Prayers for Those Touched By Adoption

 

Therefore, I tell you, whatever you ask in prayer, believe that you have received it, and it will be yours.

Mark 11:24

 

Prayer is an essential part of an adoption journey, as the adoption process requires courage and trust in the Lord every step of the way. The adoption process can be long, scary, and full of ups and downs for all those involved— adoptees, potential adoptive parents, and expectant and birth parents.

Not everyone feels led to adopt or has a personal connection to adoption, but everyone can pray for those involved in adoption. If you are pursuing adoption or have been touched by adoption, share these words with your friends and family and have them join you in prayer. There is so much power in prayer.

 

Heavenly Father,

Bless all expectant mothers who are placing their children for adoption and who may also be young and afraid. They love their children so much that they are willing to place them with a loving family. Bless, too, all the women who already have shown the sacrificial nature of a mother’s love in making adoption plans for their children. Give them all your courage and your peace, through Christ our Lord.

Amen.

 

Dear Jesus,

In word and sacrament, you make known the depth of your love for each person.  Never let us forget the tender compassion and mercy which you have shown and continue to show to us.  Instill in our hearts deep love for those who suffer, and help us reflect the face of the Father’s mercy. May the family members of each child to be placed for adoption lovingly support his or her mother as she chooses love and life. And may these family members themselves find continued support in the kindness and encouragement of others. Give to all wisdom and understanding, and may we be instruments of your grace.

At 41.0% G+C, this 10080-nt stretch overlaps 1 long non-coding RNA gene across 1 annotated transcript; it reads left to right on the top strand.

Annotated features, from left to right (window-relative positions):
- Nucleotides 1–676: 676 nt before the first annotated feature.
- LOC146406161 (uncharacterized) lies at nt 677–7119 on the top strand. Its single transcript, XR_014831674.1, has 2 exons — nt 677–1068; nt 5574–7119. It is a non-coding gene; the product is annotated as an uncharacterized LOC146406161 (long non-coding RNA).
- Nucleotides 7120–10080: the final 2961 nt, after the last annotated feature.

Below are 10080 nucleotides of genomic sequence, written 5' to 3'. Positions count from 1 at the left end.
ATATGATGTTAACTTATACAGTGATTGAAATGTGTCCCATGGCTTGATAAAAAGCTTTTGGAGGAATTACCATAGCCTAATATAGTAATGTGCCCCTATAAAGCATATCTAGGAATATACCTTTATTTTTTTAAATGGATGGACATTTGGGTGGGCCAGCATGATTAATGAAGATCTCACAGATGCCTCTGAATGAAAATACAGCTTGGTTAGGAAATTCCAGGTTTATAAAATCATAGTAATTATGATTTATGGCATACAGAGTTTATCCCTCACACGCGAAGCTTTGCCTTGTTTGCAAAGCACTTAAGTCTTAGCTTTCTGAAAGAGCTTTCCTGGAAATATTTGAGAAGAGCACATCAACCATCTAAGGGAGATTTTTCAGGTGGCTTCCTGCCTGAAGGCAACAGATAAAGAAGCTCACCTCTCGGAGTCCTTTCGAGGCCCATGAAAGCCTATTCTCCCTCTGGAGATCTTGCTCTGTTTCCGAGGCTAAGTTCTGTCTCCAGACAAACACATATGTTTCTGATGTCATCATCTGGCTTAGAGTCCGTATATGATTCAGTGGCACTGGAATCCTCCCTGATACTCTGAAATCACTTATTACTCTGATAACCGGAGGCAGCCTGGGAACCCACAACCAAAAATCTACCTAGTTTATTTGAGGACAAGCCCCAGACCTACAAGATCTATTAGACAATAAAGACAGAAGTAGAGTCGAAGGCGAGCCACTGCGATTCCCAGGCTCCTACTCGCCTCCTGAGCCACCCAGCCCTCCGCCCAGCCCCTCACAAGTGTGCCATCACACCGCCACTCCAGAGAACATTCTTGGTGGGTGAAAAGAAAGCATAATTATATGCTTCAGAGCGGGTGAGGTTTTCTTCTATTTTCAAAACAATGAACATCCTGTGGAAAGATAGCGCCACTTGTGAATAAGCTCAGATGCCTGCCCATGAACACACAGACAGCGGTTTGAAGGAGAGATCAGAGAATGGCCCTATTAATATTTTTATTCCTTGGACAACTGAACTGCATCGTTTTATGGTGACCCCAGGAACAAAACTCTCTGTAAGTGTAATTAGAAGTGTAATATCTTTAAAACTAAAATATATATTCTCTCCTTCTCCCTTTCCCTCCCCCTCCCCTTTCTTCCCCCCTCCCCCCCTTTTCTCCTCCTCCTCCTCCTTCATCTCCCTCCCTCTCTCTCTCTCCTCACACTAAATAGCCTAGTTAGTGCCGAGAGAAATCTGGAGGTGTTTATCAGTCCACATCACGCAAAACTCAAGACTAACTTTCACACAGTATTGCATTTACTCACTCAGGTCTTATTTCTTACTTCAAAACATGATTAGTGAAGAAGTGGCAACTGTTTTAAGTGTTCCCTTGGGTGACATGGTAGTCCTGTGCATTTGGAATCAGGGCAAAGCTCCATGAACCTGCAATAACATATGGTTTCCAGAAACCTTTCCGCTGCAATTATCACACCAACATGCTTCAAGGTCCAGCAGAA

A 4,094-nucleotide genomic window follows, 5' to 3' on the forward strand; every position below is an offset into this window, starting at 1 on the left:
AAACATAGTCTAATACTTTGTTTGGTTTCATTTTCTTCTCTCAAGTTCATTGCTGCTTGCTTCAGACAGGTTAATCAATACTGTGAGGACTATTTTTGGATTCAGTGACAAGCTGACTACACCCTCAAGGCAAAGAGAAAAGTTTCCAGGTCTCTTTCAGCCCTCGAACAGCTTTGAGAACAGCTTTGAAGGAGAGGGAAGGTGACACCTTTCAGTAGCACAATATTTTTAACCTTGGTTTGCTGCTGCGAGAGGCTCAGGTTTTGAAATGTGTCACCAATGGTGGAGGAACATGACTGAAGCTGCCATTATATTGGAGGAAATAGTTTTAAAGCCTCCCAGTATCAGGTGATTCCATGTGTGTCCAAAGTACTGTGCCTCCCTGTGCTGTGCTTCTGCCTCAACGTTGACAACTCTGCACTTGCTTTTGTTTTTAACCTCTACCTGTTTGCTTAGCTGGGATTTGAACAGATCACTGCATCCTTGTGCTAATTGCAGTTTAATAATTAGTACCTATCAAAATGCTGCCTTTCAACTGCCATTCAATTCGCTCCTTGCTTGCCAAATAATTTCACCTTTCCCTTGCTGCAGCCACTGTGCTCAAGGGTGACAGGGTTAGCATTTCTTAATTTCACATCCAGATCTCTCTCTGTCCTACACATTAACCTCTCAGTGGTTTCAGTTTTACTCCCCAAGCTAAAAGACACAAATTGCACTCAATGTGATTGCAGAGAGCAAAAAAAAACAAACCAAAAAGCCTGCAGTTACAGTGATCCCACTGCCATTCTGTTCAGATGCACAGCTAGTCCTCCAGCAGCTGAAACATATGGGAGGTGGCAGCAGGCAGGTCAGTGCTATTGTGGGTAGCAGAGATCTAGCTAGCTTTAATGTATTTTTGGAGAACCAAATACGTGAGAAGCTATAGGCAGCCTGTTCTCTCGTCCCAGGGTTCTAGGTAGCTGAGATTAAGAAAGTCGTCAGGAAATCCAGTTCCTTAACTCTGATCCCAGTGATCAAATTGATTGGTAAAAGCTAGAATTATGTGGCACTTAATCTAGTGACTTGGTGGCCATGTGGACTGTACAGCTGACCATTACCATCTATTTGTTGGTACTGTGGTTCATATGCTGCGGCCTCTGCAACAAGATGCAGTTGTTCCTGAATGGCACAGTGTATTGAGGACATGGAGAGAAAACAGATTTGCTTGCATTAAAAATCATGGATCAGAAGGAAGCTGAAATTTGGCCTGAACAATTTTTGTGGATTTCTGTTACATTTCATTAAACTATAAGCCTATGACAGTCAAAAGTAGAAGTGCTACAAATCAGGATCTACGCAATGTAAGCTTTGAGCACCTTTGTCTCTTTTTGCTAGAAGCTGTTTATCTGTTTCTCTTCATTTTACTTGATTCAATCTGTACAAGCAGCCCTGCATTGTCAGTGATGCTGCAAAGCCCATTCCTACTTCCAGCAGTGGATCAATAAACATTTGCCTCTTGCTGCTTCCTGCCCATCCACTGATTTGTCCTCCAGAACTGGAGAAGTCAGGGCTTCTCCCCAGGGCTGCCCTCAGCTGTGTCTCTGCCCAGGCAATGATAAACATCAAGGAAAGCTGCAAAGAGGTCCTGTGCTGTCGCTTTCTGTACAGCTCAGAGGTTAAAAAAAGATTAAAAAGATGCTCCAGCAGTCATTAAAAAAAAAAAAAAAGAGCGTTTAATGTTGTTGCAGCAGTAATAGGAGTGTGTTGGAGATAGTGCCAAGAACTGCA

Amen.

 

Lord Jesus,

You saw in the innocence of children. the attributes which make us worthy of heaven— trust, joy, humility, obedience and faithfulness. Bless all children who are awaiting adoption. They seek love—may they find it in loving parents. They seek stability—may they find a home rooted in faith. They seek acceptance—may their gifts be recognized and nurtured. And may they always know your steadfast love for them and the true joy of loving you.

Amen.

 

Heavenly Father,

We are all your adopted children, not by flesh or by desire, but through the power of the incarnation of your most beloved Son, Jesus Christ. Bless those children who have been adopted into new families, that they may experience the love that you have shown us which surpasses even the love of a mother for her child. In the difficult transitions and hardships that might beset them in their struggle for belonging, give every adopted child the grace to embrace their new family and trust in your paternal care for them, which lasts forever. Grant this through Christ our Lord.

Amen.

 

Father, Son, and Holy Spirit,

You are one God, living in a relationship of love. When Christ became Man, you shared that divine love with the human race, forever wedding earth to heaven. Send your blessings upon all who nurture children who have been adopted. Give them generous and understanding hearts. Give us all a spirit of understanding and welcome so that all peoples of every nation, race, and tongue may live together peacefully as members of your family. Grant this through Christ our Lord.

Amen.

 

Source: https://www.usccb.org/

A Birth Family Member Perspective of Adoption